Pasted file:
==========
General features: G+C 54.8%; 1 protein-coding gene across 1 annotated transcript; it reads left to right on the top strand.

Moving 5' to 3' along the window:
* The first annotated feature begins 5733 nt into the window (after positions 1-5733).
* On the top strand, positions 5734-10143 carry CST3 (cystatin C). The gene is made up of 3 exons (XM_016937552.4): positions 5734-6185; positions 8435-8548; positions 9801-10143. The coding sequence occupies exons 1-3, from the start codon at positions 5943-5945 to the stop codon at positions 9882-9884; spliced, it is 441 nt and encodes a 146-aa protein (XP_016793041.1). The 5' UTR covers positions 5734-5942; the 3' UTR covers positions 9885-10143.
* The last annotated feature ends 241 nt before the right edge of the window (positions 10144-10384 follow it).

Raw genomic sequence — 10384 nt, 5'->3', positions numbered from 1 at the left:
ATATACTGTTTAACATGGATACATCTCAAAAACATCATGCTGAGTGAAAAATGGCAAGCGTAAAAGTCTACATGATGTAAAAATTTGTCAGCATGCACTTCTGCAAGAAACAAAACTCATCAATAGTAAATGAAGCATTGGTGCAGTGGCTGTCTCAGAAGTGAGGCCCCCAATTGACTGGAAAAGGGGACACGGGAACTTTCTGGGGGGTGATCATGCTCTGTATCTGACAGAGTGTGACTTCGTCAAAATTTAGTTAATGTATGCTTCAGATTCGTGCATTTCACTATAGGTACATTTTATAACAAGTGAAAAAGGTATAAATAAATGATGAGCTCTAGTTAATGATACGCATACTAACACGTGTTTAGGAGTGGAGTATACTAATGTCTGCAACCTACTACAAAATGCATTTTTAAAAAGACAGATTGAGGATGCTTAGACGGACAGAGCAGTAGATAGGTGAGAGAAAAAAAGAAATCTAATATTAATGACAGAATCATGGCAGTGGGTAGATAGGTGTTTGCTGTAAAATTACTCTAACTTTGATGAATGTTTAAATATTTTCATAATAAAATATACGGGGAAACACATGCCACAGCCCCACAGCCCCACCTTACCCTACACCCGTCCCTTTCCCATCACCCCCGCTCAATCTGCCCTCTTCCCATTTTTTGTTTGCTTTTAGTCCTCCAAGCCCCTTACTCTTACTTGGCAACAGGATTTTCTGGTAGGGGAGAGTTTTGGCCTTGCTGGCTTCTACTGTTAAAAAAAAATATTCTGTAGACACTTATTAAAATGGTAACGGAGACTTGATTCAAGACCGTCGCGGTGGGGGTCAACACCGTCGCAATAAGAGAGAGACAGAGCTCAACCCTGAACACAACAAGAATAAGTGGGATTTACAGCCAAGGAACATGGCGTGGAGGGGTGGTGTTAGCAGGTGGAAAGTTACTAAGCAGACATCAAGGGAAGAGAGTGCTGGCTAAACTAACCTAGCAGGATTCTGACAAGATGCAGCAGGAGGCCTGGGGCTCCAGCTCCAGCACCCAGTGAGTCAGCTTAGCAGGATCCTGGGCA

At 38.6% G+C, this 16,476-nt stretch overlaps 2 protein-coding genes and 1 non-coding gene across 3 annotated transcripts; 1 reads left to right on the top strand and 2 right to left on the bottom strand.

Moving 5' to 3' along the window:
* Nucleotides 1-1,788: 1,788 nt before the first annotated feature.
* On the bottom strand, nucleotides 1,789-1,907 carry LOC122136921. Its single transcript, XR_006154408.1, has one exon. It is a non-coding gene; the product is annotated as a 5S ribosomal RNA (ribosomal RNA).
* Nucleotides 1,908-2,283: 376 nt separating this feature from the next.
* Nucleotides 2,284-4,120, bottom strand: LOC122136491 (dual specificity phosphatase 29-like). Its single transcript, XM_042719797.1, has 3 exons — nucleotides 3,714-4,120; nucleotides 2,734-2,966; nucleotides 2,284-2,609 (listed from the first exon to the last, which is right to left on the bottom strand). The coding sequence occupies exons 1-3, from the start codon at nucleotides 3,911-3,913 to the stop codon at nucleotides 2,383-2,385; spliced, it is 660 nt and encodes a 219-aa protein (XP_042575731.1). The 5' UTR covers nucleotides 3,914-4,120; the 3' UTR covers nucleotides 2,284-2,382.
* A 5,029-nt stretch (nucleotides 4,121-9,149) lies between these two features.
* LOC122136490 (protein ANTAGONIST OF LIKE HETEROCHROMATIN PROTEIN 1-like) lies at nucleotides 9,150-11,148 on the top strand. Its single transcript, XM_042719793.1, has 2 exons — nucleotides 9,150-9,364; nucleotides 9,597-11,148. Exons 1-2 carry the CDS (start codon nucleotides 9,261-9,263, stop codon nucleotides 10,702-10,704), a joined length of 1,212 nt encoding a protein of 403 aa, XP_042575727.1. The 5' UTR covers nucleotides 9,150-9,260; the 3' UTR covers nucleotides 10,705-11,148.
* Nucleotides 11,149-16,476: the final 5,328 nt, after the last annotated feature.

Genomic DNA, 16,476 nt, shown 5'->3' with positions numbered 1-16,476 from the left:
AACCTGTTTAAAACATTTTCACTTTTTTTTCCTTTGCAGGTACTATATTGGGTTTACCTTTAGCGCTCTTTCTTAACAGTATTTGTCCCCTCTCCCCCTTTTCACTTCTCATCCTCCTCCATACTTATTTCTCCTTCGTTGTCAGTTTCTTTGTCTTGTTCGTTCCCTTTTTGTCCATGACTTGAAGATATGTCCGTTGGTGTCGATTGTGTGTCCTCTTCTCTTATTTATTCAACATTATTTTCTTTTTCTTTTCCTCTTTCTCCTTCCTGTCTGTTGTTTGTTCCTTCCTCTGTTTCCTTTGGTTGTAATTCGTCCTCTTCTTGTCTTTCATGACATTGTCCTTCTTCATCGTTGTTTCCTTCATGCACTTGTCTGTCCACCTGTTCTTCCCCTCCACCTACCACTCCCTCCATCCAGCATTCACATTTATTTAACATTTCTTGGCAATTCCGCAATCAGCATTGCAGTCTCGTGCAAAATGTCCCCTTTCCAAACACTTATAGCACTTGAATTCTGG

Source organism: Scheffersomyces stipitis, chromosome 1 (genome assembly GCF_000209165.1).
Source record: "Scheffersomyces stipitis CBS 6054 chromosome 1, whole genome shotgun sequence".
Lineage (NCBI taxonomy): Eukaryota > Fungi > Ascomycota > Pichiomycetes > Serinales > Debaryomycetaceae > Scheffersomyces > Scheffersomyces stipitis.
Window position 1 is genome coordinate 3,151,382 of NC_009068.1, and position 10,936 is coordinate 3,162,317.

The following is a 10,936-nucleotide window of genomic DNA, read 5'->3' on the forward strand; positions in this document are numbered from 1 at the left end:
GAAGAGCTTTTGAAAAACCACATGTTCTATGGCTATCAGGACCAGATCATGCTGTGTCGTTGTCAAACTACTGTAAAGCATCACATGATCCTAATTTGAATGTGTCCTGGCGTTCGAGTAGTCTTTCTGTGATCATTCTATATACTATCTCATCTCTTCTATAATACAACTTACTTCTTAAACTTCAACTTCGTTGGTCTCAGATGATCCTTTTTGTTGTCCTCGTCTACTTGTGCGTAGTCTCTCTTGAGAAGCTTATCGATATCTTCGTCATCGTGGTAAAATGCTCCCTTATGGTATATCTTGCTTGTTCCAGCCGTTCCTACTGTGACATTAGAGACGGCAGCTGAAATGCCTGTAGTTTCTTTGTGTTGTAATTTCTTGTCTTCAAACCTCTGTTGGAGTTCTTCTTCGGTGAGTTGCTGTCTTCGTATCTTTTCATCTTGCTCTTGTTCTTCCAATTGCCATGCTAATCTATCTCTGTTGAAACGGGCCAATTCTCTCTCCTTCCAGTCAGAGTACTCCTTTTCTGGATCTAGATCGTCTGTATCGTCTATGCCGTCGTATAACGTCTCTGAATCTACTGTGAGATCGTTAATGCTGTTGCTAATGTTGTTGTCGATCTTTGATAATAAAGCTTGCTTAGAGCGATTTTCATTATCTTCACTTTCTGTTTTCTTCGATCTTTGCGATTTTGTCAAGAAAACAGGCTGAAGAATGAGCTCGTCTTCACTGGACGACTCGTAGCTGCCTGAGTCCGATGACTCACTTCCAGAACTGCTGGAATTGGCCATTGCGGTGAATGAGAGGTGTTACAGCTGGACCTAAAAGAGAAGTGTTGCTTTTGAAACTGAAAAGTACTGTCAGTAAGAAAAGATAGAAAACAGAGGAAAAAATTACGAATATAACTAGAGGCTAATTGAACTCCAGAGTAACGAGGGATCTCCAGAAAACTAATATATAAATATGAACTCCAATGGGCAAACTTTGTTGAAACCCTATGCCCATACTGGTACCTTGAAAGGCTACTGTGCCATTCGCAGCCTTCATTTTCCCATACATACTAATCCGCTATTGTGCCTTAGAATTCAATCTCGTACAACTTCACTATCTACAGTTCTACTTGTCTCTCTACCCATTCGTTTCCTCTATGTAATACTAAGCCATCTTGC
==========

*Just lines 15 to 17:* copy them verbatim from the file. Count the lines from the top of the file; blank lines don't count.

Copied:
* LOC122136490 (protein ANTAGONIST OF LIKE HETEROCHROMATIN PROTEIN 1-like) lies at nucleotides 9,150-11,148 on the top strand. Its single transcript, XM_042719793.1, has 2 exons — nucleotides 9,150-9,364; nucleotides 9,597-11,148. Exons 1-2 carry the CDS (start codon nucleotides 9,261-9,263, stop codon nucleotides 10,702-10,704), a joined length of 1,212 nt encoding a protein of 403 aa, XP_042575727.1. The 5' UTR covers nucleotides 9,150-9,260; the 3' UTR covers nucleotides 10,705-11,148.
* Nucleotides 11,149-16,476: the final 5,328 nt, after the last annotated feature.

Genomic DNA, 16,476 nt, shown 5'->3' with positions numbered 1-16,476 from the left: